Growth and community development of mangroves vary between regions due to natural, anthropogenic, and historic factors [612]. While climatic factors are decisive in controlling the worldwide distribution of mangroves, local site factors, including topography, soil properties, and tide fluctuations, are significant elements affecting variations in structure and composition of mangrove communities [1316]. In dry environments, aridity and high salinity, among other site factors, are the most critical factors that control growth, structure, and composition of mangroves [17, 18]. Studies indicated that gray mangrove survives a broad range of salinity and pH conditions. However, best growth is reported to be in the range of 5–75% seawater concentrations [19]. A. marina may reach a height of 1.6 m and 2.0 m when grows in pure and mixed stands consecutively in some of the hypersalinity spots along the Red Sea coasts of Egypt [20]. Nevertheless, increasing the salinity of mangrove media is inversely correlated with the plant water relationship, whereas inflow of freshwater modifies salinity gradients, thus yielding a positive effect on growth rates and species diversity of mangrove communities [2124]. Often, species richness of mangrove communities is linked to the degree of salinity. High species richness and diversity were associated with moderate salinity and high moisture content of soil [7, 25].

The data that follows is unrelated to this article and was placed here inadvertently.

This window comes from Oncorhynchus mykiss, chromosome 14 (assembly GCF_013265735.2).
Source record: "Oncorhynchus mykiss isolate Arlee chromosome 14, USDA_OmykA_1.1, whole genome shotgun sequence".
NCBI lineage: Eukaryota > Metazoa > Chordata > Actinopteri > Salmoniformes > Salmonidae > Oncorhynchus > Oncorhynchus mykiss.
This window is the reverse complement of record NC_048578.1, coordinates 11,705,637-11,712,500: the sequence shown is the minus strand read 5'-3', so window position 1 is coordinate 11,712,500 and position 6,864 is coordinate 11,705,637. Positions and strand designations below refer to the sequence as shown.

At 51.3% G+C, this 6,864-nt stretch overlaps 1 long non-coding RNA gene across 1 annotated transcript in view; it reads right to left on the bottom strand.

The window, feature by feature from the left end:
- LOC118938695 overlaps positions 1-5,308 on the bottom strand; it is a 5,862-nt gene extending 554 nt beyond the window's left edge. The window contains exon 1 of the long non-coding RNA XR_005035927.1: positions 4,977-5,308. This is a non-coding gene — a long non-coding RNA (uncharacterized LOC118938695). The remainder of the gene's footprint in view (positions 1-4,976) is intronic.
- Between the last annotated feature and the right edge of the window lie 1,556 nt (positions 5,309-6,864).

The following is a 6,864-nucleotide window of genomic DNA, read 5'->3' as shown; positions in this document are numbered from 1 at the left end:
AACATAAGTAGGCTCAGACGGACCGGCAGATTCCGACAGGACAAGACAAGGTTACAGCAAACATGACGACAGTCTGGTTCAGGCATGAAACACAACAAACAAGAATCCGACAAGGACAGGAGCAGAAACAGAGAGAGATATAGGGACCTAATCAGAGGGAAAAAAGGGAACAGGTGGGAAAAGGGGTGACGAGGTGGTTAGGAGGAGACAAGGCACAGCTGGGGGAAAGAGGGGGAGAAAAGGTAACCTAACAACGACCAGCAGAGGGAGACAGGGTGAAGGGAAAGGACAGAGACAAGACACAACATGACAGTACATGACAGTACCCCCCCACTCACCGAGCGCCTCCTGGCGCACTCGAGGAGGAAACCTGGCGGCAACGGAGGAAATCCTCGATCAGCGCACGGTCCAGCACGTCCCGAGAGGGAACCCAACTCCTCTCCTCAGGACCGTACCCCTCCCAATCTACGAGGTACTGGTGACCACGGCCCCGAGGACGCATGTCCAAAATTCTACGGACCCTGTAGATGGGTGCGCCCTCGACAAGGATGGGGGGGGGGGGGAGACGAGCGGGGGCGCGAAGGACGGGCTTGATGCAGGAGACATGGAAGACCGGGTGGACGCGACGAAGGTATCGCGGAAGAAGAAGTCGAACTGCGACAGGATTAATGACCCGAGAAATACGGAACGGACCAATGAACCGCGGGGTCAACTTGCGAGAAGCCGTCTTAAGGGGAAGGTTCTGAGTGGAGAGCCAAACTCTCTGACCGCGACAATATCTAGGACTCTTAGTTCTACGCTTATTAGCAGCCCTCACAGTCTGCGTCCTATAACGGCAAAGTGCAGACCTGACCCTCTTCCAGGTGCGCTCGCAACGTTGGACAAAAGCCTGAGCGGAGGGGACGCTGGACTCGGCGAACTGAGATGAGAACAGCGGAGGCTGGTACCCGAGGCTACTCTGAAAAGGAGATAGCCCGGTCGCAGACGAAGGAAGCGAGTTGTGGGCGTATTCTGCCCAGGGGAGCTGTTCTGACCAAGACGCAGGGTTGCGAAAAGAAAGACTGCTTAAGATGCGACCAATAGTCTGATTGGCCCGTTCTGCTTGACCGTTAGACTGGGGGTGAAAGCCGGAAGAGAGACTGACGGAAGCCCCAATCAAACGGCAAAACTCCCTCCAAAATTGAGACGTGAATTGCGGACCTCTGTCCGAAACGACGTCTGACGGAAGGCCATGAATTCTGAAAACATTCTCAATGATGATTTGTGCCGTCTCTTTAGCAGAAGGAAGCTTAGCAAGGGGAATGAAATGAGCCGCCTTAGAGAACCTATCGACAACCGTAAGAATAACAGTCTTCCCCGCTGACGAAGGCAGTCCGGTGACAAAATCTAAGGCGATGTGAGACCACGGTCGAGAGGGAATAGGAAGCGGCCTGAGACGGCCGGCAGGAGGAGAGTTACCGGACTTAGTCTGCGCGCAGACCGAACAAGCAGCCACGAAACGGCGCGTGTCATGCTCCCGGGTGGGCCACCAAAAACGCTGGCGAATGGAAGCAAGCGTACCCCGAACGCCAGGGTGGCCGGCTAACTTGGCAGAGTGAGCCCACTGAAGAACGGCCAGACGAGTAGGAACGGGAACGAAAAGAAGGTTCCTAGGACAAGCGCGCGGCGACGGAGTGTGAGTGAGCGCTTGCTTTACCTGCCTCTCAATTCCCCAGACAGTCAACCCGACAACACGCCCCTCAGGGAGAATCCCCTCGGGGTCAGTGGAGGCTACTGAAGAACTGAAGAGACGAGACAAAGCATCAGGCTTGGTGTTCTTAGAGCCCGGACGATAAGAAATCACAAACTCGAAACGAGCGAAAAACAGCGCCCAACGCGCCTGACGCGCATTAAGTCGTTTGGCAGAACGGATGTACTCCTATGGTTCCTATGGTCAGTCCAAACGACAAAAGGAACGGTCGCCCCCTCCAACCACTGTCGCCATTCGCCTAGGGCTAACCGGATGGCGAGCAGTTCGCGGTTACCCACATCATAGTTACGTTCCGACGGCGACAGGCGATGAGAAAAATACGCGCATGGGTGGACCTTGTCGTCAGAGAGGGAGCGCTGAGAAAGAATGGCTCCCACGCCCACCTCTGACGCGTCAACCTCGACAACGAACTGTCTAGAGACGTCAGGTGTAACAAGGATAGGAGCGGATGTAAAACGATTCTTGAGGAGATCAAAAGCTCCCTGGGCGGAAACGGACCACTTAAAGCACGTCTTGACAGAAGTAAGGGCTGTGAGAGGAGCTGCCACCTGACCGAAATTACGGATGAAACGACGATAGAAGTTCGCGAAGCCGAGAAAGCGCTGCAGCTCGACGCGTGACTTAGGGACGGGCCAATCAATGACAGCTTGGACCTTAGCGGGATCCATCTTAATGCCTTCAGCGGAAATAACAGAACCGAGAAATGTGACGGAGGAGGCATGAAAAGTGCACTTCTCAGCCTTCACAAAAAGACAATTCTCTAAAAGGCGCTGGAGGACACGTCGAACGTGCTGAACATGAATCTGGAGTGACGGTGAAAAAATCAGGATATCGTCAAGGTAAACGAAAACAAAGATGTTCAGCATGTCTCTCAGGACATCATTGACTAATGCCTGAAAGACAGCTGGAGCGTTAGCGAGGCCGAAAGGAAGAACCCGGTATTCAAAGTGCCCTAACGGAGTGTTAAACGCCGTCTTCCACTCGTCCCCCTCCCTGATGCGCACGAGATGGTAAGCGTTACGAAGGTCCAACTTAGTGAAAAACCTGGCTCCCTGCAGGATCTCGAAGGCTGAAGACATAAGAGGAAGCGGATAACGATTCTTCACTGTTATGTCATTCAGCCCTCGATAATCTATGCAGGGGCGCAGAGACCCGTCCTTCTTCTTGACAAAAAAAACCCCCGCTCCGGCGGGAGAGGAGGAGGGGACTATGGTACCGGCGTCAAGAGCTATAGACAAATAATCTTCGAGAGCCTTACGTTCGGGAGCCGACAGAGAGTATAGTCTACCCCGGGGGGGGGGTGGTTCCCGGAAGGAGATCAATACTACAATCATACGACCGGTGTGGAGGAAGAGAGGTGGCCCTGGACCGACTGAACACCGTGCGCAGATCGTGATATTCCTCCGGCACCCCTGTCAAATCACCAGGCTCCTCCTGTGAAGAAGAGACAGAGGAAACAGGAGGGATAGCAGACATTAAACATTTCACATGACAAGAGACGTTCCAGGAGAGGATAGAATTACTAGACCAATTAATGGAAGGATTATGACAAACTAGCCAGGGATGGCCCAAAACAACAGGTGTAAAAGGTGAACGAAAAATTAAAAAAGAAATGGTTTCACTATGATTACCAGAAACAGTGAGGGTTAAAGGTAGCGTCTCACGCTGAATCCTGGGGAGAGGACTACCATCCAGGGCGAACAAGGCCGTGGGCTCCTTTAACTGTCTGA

The effect of anthropogenic sedimentation on growth and survival of mangroves is variable and depends on the magnitude, type of sediment, and the degree of species tolerance [22]. Nevertheless, the high rate of sediment accumulation reduces growth, buries the roots, and kills the seedlings [22, 26]. The mechanism of reducing the growth of mangrove and subsequent death of its trees was associated with the smothering effect of sediment on pneumatophores [22]. On the other hand, mangrove architecture and health were related to sediment mud content and deposition patterns of sediment [23].

Characterization of the structure and composition of mangrove communities as affected by modified site conditions is essential for enhancing the conservation effectiveness and implementation of the management plans in light of increasing threats to these forests [2729]. In the Gulf region, the scientific knowledge on the effect of treated wastewater disposal and sedimentation burials on mangrove is scarce if not lacking. This study aims to investigate the effects of urban wastewater discharge and anthropogenic sedimentation on the structure and composition of mangrove communities along the coastlines of Tubli Bay in Bahrain.

2. Materials and Methods

2.1. Study Area

Tubli Bay is an enclosed sea area of 10 Km2 in size with an average depth of 2.5 m. It is bounded by urban and agricultural setting as well as causeways which limit water exchange with the open sea. The average salinity of the Bay is 17.5 dsm−1 compared to 59.7 dsm−1 of the outer sea. Tide occurs twice a day and ranges in heights between 0.20 and 2.62 m. The slope of the intertidal zones of the Bay is 2.2%.